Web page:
Daniil Medvedev Indian Wells 2022

Daniil Medvedev accused of being the ‘most unfair player in the world’

Alexander Zverev has accused Daniil Medvedev of being ‘one of the most unfair players in the world’ after a bad-tempered Monte-Carlo Masters clash.

Medvedev got the better of Zverev 3-6, 7-5, 7-6 in the last 16, despite serving for the match twice during the contest.

Zverev was incensed about an oddly-timed toilet break that Medvedev took midway through the third set which, according to new ATP rules should not have been permitted. The ATP brought in new rules ahead of the 2022 season that prevents them happening outside of set breaks.

“He is one of the most unfair players in the world,” Alexander Zverev told Sky Sport of Daniil Medvedev. “I take fair play and sportsmanship very serious. He does not. He takes a toilet break when it’s not possible anymore.

“There are 1000 situations in which he feels that I start to play better and in which he tries to do something every time. I’m extremely disappointed from him as an athlete.”

“Of course you can argue that it’s not good form from me that I got distracted. This should not happen to me and it’s totally my fault and it really was bad from my side. But still I feel fairplay should always be part of sports.”

Why did the ATP change toilet break rules?

The ATP changed their toilet break rules ahead of the 2022 season after a series of allegations from players that that they were being abused to gain an advantage.

Andy Murray was particularly vocal about it at the 2021 US Open. The Greek took a lengthy toilet break of almost ten minutes in their match ahead of the fifth set, leaving Murray to stiffen up on the court while he waited.

He then repeated that in the following round against Adrian Mannarino, that time ahead of the fourth set.

“It’s just disappointing because I feel it influenced the outcome of the match,” Murray said afterwards. “I’m not saying I necessarily win that match for sure, but it had influence on what was happening after those breaks.

“The issue is that you cannot stop the way that that affects you physically. When you’re playing a brutal match like that, you know, stopping for seven, eight minutes, you do cool down.

“You can prepare for it mentally as much as you like, but it’s the fact that it does affect you physically when you take a break that long, well, multiple times during the match.”

The fans were upset as well, and booed Tsitsipas when he played his next match, and that got his back up, accusing them of ‘not understanding.’

Unfortunately, he also admitted that he was ‘taking a break’ rather than just using the bathroom, but the problem from the APT’s point of view was that he was not actually breaking any rules.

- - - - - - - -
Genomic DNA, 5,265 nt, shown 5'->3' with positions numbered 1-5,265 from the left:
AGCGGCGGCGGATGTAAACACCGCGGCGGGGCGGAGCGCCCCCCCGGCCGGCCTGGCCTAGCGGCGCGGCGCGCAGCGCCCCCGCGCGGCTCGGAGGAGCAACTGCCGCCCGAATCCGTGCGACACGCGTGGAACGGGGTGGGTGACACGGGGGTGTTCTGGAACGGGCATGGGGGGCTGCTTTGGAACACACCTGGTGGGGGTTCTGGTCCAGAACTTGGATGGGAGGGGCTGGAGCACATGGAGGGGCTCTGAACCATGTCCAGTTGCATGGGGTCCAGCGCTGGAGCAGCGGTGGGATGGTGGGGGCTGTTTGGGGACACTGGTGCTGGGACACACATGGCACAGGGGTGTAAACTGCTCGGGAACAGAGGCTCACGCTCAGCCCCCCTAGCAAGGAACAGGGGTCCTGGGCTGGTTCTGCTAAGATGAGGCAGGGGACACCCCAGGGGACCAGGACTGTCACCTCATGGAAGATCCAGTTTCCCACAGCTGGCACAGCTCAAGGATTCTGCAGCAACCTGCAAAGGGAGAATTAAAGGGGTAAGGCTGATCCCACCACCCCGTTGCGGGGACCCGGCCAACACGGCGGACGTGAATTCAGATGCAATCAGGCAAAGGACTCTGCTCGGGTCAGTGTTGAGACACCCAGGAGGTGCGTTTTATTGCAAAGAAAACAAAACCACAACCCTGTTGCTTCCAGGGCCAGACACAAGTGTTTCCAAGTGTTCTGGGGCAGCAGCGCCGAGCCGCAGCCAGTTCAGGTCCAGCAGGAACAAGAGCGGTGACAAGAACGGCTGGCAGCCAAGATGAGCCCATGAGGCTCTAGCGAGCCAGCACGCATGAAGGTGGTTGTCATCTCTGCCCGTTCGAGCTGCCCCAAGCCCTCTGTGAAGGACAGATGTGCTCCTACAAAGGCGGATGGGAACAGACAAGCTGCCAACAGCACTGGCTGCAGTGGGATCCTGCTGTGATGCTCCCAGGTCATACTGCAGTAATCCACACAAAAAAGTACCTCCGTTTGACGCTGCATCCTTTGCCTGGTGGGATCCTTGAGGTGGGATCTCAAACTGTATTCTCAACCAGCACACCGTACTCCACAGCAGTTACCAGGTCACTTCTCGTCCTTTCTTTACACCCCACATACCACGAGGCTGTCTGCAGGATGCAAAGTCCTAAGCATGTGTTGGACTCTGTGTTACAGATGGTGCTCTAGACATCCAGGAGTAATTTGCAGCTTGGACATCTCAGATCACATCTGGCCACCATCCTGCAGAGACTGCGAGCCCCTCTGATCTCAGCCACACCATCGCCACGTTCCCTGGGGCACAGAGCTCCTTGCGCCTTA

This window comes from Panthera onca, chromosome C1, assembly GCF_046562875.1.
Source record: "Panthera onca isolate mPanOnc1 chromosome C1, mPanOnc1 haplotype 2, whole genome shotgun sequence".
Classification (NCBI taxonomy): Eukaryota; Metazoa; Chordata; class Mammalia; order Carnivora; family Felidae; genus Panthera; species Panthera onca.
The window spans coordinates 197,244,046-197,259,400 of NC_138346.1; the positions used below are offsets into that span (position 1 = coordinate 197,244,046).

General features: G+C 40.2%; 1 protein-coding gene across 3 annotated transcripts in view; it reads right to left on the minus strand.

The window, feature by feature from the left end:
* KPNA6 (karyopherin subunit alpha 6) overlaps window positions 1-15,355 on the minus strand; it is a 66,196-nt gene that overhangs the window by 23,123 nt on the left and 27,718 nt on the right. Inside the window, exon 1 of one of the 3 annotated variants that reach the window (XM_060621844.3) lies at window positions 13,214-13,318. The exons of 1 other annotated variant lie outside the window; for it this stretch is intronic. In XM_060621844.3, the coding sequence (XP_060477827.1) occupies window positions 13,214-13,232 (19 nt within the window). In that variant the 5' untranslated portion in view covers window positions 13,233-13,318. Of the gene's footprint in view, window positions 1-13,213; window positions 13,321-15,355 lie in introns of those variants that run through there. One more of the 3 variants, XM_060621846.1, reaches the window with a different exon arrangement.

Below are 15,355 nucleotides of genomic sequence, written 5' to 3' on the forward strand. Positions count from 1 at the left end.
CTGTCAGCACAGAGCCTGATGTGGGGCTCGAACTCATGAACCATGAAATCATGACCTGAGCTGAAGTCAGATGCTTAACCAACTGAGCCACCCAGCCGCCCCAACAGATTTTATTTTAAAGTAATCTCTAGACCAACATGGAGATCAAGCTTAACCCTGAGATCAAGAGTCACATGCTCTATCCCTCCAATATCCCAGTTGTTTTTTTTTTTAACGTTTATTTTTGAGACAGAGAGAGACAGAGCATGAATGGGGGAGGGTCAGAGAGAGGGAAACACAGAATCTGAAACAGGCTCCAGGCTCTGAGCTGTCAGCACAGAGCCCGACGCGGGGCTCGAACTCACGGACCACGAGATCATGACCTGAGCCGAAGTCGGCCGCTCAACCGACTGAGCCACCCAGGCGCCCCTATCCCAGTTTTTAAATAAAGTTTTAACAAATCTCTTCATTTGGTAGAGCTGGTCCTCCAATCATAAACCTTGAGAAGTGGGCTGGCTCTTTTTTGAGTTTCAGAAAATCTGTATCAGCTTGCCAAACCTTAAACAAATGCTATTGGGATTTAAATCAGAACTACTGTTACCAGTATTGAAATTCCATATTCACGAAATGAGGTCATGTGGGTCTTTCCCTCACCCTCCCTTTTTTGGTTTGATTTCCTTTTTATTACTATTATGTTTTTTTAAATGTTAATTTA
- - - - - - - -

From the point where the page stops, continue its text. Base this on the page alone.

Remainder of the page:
“If I break a rule, sure, I’m guilty,” Tsitsipas said. “I agree; I’m not doing something right. If I’m staying within the guidelines, then what’s the issue?’

“I haven’t done anything wrong, so I don’t understand. The people love the sport; they come to watch tennis. I have nothing against them. I love the fans.

“But some people don’t understand. That’s all. They don’t understand. They haven’t played tennis at high level to understand how much effort and how much difficult it is to do what we are doing. Sometimes we need a short break to do what we have to do.”

Did Daniil Medvedev break the ATP toilet break rules?

As per the ATP website, the new rules are the following.

  • Players can take a maximum of three minutes once they have entered the toilet
  • Players will receive two minutes for a change of attire in addition to the three-minute toilet break
  • Note: Change of attire may only be done in conjunction with a toilet break (unless authorised by the Chair Umpire)
  • A player may only take one toilet break per match
  • Toilet breaks can only be taken during a set break
  • Time violations will apply if a player is not ready within the allowed time

As such, Zverev is right in that Medvedev should not have been allowed a bathroom break in the middle of a set. They are only permitted during  set break.

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Michael Graham, Editor, has been a professional sports journalist for his whole career and is especially passionate about tennis. He's been the Editor of for over 5 years and loves watching live tennis by visiting as many tournaments as possible. Michael specialises in writing in-depth features about the ATP & WTA tours.